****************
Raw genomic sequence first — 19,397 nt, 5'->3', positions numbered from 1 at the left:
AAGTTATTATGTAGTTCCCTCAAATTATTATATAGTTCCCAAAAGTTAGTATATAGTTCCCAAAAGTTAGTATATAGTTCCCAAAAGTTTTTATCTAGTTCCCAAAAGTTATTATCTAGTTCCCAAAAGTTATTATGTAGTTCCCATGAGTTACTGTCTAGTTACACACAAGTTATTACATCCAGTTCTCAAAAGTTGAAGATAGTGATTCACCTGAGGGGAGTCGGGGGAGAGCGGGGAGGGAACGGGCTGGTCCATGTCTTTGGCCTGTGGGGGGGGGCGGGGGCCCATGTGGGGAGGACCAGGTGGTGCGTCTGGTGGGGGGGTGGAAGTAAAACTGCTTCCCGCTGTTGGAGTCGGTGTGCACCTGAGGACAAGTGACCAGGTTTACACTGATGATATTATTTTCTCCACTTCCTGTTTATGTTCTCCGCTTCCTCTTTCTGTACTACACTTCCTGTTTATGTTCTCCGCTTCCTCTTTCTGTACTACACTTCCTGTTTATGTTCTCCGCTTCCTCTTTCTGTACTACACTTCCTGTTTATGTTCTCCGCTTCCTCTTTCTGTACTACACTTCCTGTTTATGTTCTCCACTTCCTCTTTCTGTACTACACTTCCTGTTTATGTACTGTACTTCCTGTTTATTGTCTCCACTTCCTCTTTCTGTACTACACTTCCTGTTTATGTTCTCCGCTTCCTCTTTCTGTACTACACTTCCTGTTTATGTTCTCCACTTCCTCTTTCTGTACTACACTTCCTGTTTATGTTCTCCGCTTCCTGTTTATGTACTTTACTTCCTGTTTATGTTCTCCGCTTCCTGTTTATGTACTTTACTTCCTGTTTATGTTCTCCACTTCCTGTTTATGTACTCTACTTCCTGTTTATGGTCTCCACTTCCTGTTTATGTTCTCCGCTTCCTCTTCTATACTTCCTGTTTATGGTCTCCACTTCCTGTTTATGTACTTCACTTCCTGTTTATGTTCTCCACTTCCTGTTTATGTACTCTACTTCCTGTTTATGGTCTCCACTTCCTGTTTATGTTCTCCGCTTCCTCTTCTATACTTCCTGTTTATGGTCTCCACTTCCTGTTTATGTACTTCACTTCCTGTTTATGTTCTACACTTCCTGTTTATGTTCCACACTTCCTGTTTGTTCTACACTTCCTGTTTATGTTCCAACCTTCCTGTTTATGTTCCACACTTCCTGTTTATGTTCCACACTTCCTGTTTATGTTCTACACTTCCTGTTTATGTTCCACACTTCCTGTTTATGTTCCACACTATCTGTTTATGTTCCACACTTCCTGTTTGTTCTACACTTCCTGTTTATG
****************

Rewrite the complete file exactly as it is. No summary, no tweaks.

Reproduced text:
Raw genomic sequence first — 19,397 nt, 5'->3', positions numbered from 1 at the left:
AAGTTATTATGTAGTTCCCTCAAATTATTATATAGTTCCCAAAAGTTAGTATATAGTTCCCAAAAGTTAGTATATAGTTCCCAAAAGTTTTTATCTAGTTCCCAAAAGTTATTATCTAGTTCCCAAAAGTTATTATGTAGTTCCCATGAGTTACTGTCTAGTTACACACAAGTTATTACATCCAGTTCTCAAAAGTTGAAGATAGTGATTCACCTGAGGGGAGTCGGGGGAGAGCGGGGAGGGAACGGGCTGGTCCATGTCTTTGGCCTGTGGGGGGGGGCGGGGGCCCATGTGGGGAGGACCAGGTGGTGCGTCTGGTGGGGGGGTGGAAGTAAAACTGCTTCCCGCTGTTGGAGTCGGTGTGCACCTGAGGACAAGTGACCAGGTTTACACTGATGATATTATTTTCTCCACTTCCTGTTTATGTTCTCCGCTTCCTCTTTCTGTACTACACTTCCTGTTTATGTTCTCCGCTTCCTCTTTCTGTACTACACTTCCTGTTTATGTTCTCCGCTTCCTCTTTCTGTACTACACTTCCTGTTTATGTTCTCCGCTTCCTCTTTCTGTACTACACTTCCTGTTTATGTTCTCCACTTCCTCTTTCTGTACTACACTTCCTGTTTATGTACTGTACTTCCTGTTTATTGTCTCCACTTCCTCTTTCTGTACTACACTTCCTGTTTATGTTCTCCGCTTCCTCTTTCTGTACTACACTTCCTGTTTATGTTCTCCACTTCCTCTTTCTGTACTACACTTCCTGTTTATGTTCTCCGCTTCCTGTTTATGTACTTTACTTCCTGTTTATGTTCTCCGCTTCCTGTTTATGTACTTTACTTCCTGTTTATGTTCTCCACTTCCTGTTTATGTACTCTACTTCCTGTTTATGGTCTCCACTTCCTGTTTATGTTCTCCGCTTCCTCTTCTATACTTCCTGTTTATGGTCTCCACTTCCTGTTTATGTACTTCACTTCCTGTTTATGTTCTCCACTTCCTGTTTATGTACTCTACTTCCTGTTTATGGTCTCCACTTCCTGTTTATGTTCTCCGCTTCCTCTTCTATACTTCCTGTTTATGGTCTCCACTTCCTGTTTATGTACTTCACTTCCTGTTTATGTTCTACACTTCCTGTTTATGTTCCACACTTCCTGTTTGTTCTACACTTCCTGTTTATGTTCCAACCTTCCTGTTTATGTTCCACACTTCCTGTTTATGTTCCACACTTCCTGTTTATGTTCTACACTTCCTGTTTATGTTCCACACTTCCTGTTTATGTTCCACACTATCTGTTTATGTTCCACACTTCCTGTTTGTTCTACACTTCCTGTTTATG